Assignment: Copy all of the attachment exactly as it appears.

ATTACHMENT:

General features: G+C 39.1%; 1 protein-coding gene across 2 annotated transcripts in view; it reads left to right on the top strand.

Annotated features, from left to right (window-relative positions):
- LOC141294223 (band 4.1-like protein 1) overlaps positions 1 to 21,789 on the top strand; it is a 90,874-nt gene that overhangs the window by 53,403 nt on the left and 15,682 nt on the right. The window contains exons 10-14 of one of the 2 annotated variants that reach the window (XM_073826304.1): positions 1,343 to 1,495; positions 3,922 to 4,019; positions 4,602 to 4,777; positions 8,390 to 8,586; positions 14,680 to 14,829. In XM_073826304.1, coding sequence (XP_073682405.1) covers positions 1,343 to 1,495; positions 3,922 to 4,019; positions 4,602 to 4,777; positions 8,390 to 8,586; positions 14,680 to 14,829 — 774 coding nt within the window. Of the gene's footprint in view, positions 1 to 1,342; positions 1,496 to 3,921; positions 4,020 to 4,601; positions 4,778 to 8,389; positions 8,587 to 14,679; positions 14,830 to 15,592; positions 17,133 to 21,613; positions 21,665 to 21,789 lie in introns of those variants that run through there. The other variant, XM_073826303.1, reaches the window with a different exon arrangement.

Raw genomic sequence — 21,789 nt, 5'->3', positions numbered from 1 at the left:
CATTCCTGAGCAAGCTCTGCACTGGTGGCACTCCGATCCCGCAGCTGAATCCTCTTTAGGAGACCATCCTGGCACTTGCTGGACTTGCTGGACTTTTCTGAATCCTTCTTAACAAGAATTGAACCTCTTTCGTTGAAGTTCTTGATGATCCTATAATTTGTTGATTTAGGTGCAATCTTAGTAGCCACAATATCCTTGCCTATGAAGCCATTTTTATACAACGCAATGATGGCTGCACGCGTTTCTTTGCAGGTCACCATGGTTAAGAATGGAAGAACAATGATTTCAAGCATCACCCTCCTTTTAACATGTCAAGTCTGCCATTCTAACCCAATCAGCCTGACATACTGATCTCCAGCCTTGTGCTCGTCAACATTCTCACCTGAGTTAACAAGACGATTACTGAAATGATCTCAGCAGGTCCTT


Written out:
General features: G+C 39.1%; 1 protein-coding gene across 2 annotated transcripts in view; it reads left to right on the top strand.

Annotated features, from left to right (window-relative positions):
- LOC141294223 (band 4.1-like protein 1) overlaps positions 1 to 21,789 on the top strand; it is a 90,874-nt gene that overhangs the window by 53,403 nt on the left and 15,682 nt on the right. The window contains exons 10-14 of one of the 2 annotated variants that reach the window (XM_073826304.1): positions 1,343 to 1,495; positions 3,922 to 4,019; positions 4,602 to 4,777; positions 8,390 to 8,586; positions 14,680 to 14,829. In XM_073826304.1, coding sequence (XP_073682405.1) covers positions 1,343 to 1,495; positions 3,922 to 4,019; positions 4,602 to 4,777; positions 8,390 to 8,586; positions 14,680 to 14,829 — 774 coding nt within the window. Of the gene's footprint in view, positions 1 to 1,342; positions 1,496 to 3,921; positions 4,020 to 4,601; positions 4,778 to 8,389; positions 8,587 to 14,679; positions 14,830 to 15,592; positions 17,133 to 21,613; positions 21,665 to 21,789 lie in introns of those variants that run through there. The other variant, XM_073826303.1, reaches the window with a different exon arrangement.

Raw genomic sequence — 21,789 nt, 5'->3', positions numbered from 1 at the left:
CATTCCTGAGCAAGCTCTGCACTGGTGGCACTCCGATCCCGCAGCTGAATCCTCTTTAGGAGACCATCCTGGCACTTGCTGGACTTGCTGGACTTTTCTGAATCCTTCTTAACAAGAATTGAACCTCTTTCGTTGAAGTTCTTGATGATCCTATAATTTGTTGATTTAGGTGCAATCTTAGTAGCCACAATATCCTTGCCTATGAAGCCATTTTTATACAACGCAATGATGGCTGCACGCGTTTCTTTGCAGGTCACCATGGTTAAGAATGGAAGAACAATGATTTCAAGCATCACCCTCCTTTTAACATGTCAAGTCTGCCATTCTAACCCAATCAGCCTGACATACTGATCTCCAGCCTTGTGCTCGTCAACATTCTCACCTGAGTTAACAAGACGATTACTGAAATGATCTCAGCAGGTCCTT